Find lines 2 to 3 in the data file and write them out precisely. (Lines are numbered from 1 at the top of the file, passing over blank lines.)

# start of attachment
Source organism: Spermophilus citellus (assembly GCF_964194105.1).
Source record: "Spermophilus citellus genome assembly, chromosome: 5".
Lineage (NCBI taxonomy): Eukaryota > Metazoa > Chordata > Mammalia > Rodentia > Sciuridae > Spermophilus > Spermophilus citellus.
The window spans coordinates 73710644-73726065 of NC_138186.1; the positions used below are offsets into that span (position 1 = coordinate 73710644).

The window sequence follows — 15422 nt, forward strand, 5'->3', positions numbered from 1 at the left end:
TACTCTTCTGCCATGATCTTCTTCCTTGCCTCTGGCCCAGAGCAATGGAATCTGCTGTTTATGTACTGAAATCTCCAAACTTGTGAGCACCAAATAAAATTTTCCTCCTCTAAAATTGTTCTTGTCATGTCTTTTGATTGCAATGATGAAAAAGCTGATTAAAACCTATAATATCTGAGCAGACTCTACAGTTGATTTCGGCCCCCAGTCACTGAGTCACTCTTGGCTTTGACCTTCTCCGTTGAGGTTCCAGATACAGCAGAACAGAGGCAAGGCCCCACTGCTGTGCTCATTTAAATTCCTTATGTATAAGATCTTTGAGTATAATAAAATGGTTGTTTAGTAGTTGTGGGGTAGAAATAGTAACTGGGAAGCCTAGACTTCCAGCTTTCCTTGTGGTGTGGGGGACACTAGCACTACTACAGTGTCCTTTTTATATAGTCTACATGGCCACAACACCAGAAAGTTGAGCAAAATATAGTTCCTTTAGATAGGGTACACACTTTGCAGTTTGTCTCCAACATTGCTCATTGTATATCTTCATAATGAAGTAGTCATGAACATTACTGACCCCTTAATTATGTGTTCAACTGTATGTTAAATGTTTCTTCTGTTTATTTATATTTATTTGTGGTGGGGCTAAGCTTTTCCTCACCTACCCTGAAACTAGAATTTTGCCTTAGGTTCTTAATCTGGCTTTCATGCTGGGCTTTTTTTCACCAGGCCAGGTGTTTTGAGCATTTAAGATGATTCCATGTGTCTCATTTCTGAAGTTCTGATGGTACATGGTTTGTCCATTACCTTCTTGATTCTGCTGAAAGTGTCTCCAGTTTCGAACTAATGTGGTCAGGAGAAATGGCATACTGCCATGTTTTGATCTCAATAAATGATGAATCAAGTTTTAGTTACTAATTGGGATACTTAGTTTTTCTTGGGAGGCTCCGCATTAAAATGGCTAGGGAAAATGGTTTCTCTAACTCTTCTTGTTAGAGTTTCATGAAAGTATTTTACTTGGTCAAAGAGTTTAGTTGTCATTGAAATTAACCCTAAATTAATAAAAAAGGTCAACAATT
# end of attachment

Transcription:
Source record: "Spermophilus citellus genome assembly, chromosome: 5".
Lineage (NCBI taxonomy): Eukaryota > Metazoa > Chordata > Mammalia > Rodentia > Sciuridae > Spermophilus > Spermophilus citellus.